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Title:How perpetrator relationships and sexual assault characteristics affect survivor wellness outcomes
Author(s):Rhoades, Kathryn Lorette
Advisor(s):Gobin, Robyn
Contributor(s):Napolitano, Chris; Xia, Yan; Kinderman, Lisa; Khuri, Lydia
Department / Program:Educational Psychology
Discipline:Educational Psychology
Degree Granting Institution:University of Illinois at Urbana-Champaign
Degree:M.S.
Genre:Thesis
Subject(s):sexual assault
wellness
health
survivor
perpetrator
sex
path analysis
context
Abstract:Previous research indicates that adverse wellness outcomes among sexual assault (SA) survivors may be linked SA context (e.g., relationship to perpetrator and sexual assault characteristics). However, previous studies examining SA context have produced mixed results regarding its impact on wellness, particularly when examining the effect of survivor-perpetrator relationships and perpetrator sex. Using data from the Behavioral Risk Factor Surveillance Survey (BRFSS), this study examined the effect of perpetrator relationships (former partner, current partner, stranger, relative, friend) and SA characteristics (SA type, survivor sex, perpetrator sex) on general health (GH), mental health (MH), physical health (PH), health-related quality of life (HRQL), and missed days of work (MDW) among sexual assault survivors (N =1,477). A path analysis revealed several direct and indirect pathways. More severe SA was directly and indirectly associated with worse GH, MH, PH, and MDW. Male perpetrator sex resulted in worse MH and PH (direct effect) and worse HRQL (indirect effect) while female perpetrator sex was directly associated with worse HRQL. Being a male survivor was indirectly associated with worse HRQL and MDW. Results of this study suggest that survivor-perpetrator relationships and SA characteristics matter for understanding survivor’s wellness. Future studies and interventions that acknowledge SA context may be useful for bolstering survivor recovery and effective treatment planning.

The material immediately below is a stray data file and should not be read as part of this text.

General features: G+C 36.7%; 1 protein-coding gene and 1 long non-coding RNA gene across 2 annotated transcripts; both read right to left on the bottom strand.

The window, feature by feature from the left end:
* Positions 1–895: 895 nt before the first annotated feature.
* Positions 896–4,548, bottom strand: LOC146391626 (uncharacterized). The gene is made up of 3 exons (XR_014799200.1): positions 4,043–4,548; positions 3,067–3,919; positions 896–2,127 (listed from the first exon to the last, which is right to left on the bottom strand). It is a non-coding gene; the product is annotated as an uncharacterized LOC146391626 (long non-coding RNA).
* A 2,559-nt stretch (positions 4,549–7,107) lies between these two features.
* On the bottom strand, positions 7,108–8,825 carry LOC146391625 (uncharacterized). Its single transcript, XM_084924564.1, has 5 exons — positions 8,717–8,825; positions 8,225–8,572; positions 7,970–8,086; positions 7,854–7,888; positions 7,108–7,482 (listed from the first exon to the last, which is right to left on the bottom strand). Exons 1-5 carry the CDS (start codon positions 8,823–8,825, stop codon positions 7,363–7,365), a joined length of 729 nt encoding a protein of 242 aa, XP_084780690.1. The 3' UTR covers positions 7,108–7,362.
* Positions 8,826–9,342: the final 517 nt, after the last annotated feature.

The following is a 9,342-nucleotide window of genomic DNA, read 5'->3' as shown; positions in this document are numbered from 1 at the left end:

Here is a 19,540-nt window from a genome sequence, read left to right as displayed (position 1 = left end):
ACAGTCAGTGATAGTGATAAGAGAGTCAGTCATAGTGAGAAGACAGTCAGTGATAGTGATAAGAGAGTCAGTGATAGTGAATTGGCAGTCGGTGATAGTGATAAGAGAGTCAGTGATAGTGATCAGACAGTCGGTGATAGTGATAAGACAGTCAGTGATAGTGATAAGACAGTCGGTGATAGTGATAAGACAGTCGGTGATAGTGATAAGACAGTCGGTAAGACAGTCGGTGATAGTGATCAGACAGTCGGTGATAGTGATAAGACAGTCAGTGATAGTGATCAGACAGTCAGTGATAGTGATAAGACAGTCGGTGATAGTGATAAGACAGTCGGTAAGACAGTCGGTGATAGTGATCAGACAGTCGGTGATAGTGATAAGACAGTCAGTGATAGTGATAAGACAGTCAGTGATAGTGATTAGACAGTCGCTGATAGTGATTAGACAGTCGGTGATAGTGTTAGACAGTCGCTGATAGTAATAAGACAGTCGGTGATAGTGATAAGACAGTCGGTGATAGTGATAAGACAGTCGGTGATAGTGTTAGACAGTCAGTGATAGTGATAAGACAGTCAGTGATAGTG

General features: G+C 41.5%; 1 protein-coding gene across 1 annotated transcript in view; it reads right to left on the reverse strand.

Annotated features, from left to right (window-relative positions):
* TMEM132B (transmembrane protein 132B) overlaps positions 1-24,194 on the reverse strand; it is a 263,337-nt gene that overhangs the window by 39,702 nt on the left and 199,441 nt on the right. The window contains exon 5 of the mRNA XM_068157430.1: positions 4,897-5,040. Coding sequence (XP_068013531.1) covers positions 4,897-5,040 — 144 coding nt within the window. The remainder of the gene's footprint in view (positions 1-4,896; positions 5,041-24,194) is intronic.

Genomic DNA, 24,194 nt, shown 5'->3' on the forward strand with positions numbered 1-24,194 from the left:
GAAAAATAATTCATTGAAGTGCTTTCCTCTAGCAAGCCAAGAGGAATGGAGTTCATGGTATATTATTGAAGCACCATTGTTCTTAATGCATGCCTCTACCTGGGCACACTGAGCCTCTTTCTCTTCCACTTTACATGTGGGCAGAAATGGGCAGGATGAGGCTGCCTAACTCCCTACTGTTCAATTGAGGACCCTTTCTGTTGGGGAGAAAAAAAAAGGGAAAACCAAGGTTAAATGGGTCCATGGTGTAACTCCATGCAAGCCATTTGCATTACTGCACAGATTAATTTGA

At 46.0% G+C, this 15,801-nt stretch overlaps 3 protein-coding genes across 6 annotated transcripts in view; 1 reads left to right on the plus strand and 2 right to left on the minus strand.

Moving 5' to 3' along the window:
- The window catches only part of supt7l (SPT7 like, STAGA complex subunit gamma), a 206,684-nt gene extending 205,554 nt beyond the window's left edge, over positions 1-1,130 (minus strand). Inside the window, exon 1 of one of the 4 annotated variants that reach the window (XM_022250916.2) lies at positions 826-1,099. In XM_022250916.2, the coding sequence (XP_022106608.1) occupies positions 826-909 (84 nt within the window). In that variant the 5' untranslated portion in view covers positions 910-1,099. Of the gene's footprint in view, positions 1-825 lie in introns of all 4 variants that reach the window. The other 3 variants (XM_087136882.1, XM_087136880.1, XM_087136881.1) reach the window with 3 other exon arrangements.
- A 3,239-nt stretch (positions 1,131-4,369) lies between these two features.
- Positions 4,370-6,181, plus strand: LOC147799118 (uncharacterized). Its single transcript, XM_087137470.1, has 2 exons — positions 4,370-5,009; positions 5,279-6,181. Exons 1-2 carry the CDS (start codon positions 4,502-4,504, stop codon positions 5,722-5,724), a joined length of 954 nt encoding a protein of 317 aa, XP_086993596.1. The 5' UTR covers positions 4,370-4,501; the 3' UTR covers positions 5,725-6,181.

Issue Date:2021-12-10
Type:Thesis
URI:http://hdl.handle.net/2142/113977
Rights Information:Copyright 2021 Kathryn Rhoades
Date Available in IDEALS:2022-04-29
Date Deposited:2021-12


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